If you are from the US & watch TV or follow twitter, facebook and/or youtube closely to catch the fleeting memes as they unfold, you must have obviously noted the exalted buzz around the recent ad campaign to revive P&G’s Old Spice brand, first on TV and then on the aforementioned social media channels.
Its been a hugely successful PR/Marketing campaign and I hear it to have proven ROI too already! I will not get too much into the details of the campaign & what worked and if it can be replicated or not, etc. You can get those from other sites far better suited to the purpose than mine. (some links provided below). I did not get into the discussions initiated by Jacob Morgan either (who initiated me to Sushi when I was in SF in May 2010 & is an up & coming Gen Y dude in the Social CRM arena).
What prompted to post me this commentary on that awesomely brilliant & tough campaign (Imagine 200+ videos within 2 days, can you script it all? Or even act in those many short clips?) is the editorial pick by CustomerThink.com of a post by old colleague Harish Kotadia (and currently an independent consultant) claiming this to be the best ever Social CRM campaign.
I was intrigued & confounded. I believed that this ad campaign was a brilliant stroke of genius & hard work that leveraged the power of social media & networking sites to make a marketing campaign viral. I however did not think of the campaign as a holistic Social CRM campaign. Many people claimed that the brilliance was in the engagement that the campaigners had with the social media users (lets call them social customers here because they are social media users who are potential customers of Old Spice).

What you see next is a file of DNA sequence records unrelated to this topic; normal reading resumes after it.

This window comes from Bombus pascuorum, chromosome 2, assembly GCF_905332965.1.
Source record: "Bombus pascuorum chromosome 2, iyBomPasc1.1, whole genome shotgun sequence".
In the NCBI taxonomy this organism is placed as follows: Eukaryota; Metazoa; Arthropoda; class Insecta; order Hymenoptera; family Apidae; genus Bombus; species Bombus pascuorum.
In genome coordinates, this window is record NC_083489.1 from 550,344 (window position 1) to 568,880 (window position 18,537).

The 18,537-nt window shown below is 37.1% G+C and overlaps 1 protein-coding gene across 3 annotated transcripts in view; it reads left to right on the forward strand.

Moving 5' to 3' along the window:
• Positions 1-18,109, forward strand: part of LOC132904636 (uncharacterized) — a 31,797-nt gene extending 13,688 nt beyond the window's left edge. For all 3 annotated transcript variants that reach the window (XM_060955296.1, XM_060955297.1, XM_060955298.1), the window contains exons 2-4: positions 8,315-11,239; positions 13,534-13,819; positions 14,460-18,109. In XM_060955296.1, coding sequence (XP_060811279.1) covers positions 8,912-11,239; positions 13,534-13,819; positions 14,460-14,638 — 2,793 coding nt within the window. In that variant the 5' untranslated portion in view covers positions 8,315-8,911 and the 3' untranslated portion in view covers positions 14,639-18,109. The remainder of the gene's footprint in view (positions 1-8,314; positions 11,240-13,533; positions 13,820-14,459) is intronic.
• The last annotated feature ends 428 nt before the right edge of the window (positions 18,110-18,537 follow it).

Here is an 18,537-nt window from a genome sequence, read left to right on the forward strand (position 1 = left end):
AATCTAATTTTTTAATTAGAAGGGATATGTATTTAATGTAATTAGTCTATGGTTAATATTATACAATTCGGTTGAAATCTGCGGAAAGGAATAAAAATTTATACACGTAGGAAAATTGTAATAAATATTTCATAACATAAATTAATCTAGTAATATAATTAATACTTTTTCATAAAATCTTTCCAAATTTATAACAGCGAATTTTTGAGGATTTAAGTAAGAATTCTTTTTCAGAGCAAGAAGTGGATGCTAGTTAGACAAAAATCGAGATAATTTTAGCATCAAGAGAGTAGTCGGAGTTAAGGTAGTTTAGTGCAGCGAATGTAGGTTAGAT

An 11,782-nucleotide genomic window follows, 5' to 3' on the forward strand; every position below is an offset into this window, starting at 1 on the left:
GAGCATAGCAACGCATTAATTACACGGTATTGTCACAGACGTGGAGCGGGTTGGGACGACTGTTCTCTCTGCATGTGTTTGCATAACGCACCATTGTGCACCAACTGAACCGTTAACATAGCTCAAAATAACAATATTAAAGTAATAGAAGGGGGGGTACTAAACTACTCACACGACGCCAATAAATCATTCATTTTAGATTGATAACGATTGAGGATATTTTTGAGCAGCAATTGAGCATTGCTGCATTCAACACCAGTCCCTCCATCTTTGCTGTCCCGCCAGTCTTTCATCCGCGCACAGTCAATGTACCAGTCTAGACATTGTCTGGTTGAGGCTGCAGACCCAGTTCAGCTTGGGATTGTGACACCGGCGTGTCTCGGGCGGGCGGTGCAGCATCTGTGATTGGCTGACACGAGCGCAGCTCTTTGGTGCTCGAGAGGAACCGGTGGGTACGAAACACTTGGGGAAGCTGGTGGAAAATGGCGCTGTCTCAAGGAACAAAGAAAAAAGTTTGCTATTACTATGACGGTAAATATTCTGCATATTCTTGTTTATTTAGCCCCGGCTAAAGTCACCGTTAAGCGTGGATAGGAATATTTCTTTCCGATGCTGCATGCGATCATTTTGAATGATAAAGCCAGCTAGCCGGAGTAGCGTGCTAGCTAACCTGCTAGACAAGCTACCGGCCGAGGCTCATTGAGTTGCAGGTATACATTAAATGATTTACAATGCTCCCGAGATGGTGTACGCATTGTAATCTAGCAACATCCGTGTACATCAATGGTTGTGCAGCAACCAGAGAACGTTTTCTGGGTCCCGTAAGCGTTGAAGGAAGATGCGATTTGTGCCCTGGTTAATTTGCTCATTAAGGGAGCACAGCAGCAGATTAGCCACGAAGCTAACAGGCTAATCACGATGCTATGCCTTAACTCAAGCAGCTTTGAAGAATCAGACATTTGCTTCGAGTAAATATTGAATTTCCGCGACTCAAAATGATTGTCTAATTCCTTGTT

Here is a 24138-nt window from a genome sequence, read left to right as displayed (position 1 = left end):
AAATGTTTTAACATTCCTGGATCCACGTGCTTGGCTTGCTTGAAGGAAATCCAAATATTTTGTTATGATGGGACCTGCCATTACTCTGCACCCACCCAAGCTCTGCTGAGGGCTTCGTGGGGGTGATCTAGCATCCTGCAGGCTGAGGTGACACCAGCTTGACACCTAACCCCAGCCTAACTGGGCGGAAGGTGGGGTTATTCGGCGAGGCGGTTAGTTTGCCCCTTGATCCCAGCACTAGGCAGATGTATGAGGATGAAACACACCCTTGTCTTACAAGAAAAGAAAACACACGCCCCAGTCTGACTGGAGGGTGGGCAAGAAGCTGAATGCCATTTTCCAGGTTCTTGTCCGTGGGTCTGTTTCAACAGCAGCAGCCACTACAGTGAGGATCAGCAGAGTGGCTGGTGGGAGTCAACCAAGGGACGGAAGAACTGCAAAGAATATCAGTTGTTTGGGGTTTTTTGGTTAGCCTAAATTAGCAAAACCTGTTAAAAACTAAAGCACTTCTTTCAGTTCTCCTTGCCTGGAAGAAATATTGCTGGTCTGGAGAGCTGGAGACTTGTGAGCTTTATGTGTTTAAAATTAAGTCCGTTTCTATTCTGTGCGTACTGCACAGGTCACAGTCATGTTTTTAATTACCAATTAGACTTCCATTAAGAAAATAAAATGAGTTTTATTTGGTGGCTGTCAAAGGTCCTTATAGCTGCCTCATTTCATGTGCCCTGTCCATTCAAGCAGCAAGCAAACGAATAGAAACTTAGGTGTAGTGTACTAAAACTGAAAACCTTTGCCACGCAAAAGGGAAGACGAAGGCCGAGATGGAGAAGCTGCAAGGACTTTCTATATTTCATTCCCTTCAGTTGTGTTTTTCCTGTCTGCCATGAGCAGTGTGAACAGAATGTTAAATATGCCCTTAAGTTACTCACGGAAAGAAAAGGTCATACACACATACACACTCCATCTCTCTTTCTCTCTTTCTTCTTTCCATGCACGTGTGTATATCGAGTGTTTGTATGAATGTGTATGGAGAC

I am a huge proponent of businesses listening & engaging on social media (in addition to influencing, measuring, analysing) and this should have stoked me. But it put me into deeper confusions! So I asked on twitter:
“So the ad agency did the listening, corresponding, engaging act on behalf of @oldspice. Did P&G or its LOB engage w/ customers?“
To which good friend & star analyst exemplar Esteban Kolsky responded:
“why does it matter who did it? somebody did. customers got what they wanted / needed. outsourcing is not bad just because“And then added:
“however, that may just be the difference between SCRM and PR/Marketing efforts“
And thats exactly I had wanted to know from the cacophonous cognoscenti (again thanks to Esteban for this term, I think its brilliant!) that interacts on twitter, just to check if I was the lone person with those thoughts.
For me Social CRM is a step ahead (above?) Social Media Marketing (read this post for more) and SCRM entails the involvement the whole organization, not just Marketing/PR. The feedback loop did not encroach much within the organization (check out Esteban’s experience continuum).
So when its merely the Marketing/PR that listens & engages on the social media, for me, its just the mouth piece talking. Its not a visceral response. How many other departments within the Old Spice brand/LOB (whatever they call it) of P&G get involved in this? The campaign itself was scripted & executed by an ad agency Wieden & Kennedy.
Another friend, ex analyst, currently head of social channel at huge PR agency, Natalie Petouhoff said that the campaign made big ROI & why would I not consider it Social CRM? To which I responded “high ROI for the company & flash in the pan entertainment for the customers.”
Meaning, that there is nothing with a staying power in it for either the organization or the customers. Its something that kick started the brand again for Old Spice and brought it back into the current psyche of the social customer. And thats a great thing to do!
Did this campaign in any way lend to autopoiesis between the externally & internally facing teams of Old Spice &/or P&G?
So, end of long rant & bottom line: IMHO, this is an example of a brilliant social media marketing campaign, just not social CRM.